80% of the French World Cup team is of African heritage, yet their victory in the tournament didn’t result in any increase in awareness about their homelands’ stories, which is a pity because it could have otherwise been a priceless opportunity to inform the world about what’s happening in the continent.
France’s victory in the World Cup has produced a variety of reactions across social media, with the most popular being to attribute this to Africa because 80% of the nation’s team is descended from the continent. Although some have abused this fact in order to advance a racist agenda, others have rightly celebrated it as an historic accomplishment, especially for the men involved whose families left their homelands to order to legally migrate to France. Regrettably, however, the Alt-Media Community and its affiliated activist component have for the most part been utterly disinterested in using this opportunity to raise awareness of African issues, which is a pity because there’s no better moment than to do so than now.
With the spirit of solidarity with the “Global South” in mind and seeking to inform the Alt-Media Community about that which they didn’t know (or “conveniently” ignored for whatever reason), here’s a very brief and admittedly incomplete introduction to the situation in each of the countries from which France’s World Cup players’ families hail:
— B/R Football (@brfootball) July 10, 2018
This North African state was one of the continent’s anti-imperialist pioneers and successfully fought off the French occupation throughout the course of a very bloody war. Algeria has since remained a champion of activist causes and is one of the very few Arab states to still retain excellent relations with Syria. It’s also embroiled in a decades-long dispute with neighboring Morocco over the Kingdom’s occupation of the former Spanish colony of Western Sahara, which carries thematic shades of the “Israeli”-Palestinian conflict. Another point of interest is that Algeria is a reliable Russian partner from the Soviet era and is one of Moscow’s main military export destinations, too.
The former Portuguese colony earned its independence in 1975 but soon thereafter descended into civil war between the USSR- and Cuban-backed MPLA government and the US- and Apartheid South African-supported UNITA rebels, the latter of whom became infamous for their murderous exploits. The fratricidal conflict finally ended in 2002, after which the government was able to exploit its oil wealth in order to officially obtain one of the highest GDPs in all of Africa, though this is largely illusory because most of the population still lives in poverty. Angola, like Algeria, is another Russian partner, and the Soviets even deployed military advisors there during the civil war to aid their African allies while Cuba actually sent conventional troops and tanks.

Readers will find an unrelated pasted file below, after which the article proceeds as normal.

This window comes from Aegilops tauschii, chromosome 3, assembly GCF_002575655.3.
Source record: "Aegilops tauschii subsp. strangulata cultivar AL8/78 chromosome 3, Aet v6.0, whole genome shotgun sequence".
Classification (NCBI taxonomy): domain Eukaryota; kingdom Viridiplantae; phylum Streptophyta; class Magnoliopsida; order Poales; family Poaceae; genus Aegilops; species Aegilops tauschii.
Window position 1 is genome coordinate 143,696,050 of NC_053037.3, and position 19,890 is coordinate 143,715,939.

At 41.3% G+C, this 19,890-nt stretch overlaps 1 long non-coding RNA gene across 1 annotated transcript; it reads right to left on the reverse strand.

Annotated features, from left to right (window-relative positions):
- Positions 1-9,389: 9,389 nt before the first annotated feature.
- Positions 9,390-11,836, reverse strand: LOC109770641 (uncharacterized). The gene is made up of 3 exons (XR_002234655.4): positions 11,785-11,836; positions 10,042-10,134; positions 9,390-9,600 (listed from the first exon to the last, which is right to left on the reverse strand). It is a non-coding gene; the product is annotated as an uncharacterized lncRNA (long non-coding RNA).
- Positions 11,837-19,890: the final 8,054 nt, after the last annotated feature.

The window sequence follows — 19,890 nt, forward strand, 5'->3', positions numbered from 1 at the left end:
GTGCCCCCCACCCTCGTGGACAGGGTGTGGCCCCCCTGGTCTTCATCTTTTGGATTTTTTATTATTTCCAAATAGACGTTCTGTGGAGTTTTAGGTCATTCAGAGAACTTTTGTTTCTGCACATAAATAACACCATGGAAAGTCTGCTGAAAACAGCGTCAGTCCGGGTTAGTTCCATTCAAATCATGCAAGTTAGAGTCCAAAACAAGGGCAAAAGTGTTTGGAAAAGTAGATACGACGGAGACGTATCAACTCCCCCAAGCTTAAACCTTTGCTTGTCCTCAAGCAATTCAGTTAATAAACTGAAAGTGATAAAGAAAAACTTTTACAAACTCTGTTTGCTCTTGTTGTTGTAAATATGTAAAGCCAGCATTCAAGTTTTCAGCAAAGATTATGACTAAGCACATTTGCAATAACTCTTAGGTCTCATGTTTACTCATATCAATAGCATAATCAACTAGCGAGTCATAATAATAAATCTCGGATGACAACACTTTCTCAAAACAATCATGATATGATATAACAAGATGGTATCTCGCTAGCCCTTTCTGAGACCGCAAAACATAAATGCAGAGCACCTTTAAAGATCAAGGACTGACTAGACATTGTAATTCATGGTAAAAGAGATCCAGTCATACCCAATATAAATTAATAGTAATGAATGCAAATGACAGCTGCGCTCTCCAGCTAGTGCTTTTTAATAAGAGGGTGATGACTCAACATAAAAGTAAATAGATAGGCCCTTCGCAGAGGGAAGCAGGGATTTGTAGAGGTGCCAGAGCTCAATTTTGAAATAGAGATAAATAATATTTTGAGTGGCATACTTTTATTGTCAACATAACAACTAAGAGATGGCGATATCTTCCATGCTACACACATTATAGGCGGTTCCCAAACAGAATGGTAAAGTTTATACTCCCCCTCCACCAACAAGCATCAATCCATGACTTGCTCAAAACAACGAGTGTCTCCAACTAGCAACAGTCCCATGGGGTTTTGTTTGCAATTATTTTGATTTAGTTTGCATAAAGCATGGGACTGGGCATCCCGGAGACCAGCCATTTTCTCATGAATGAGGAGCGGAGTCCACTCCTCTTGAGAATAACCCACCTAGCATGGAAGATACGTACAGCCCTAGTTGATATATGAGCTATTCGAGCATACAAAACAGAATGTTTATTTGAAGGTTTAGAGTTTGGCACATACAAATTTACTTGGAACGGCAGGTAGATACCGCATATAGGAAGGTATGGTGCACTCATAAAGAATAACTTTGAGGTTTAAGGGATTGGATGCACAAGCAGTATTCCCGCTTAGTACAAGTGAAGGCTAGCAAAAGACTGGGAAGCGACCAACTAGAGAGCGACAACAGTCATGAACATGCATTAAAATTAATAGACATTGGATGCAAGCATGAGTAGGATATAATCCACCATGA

Over 200 languages are spoken in this ultra-diverse state comprised mostly of a former French colony and partially from a previous British one that voted to join Cameroon after independence. The legacy of union between majority Francophones and minority Anglophones is pertinent in the present day because it’s being used as the purported basis for driving a renewed separatist campaign along the strategically sensitive Nigerian border. On top of that, Cameroon is already hosting hundreds of thousands of refugees from the neighboring failed state of the Central African Republic and fighting against Boko Haram terrorists in the northern Lake Chad region. From historically being one of Africa’s most stable nations, it’s now on the brink of turning into its next horror story.
The worst tragedy to ever transpire since the end of World War II took place in the Democratic Republic of the Congo began in 1996 and continues to this day, whereby over 5 million people were killed because of an interconnected American-backed civil-international war. Even before this catastrophe, the Congo was terribly underdeveloped because of decades of kleptocracy by the Mobutu dictatorship, prior to which it was looted by King Leopold II and the Belgians. Despite possessing some of the greatest mineral wealth on this planet, many of its people live in hellish poverty without access to even the most basic services. Sadly, the Congo is once again on the verge of collapse, though the world seems like it could care less so long as transnational corporations’ access to cobalt is secured.
One of the lesser-known but most stalwart anti-imperialist countries in Africa during the Old Cold War, Guinea ‘s Ahmed Sékou Touré was a role model for all of West Africa during his 1958-1984 presidency. This Atlantic country is the world’s main source of bauxite, the principle ore of aluminum, though like many African states, its people remain plagued by poverty. There might be hope, though, since China has begun paying extra attention to Guinea in recent years and even invited it to attend the 2017 Xiamen BRICS Summit as one of its exclusive BRICS+ guests, but a lot more will have to be done than just attending international conferences in order to fully develop this promising country.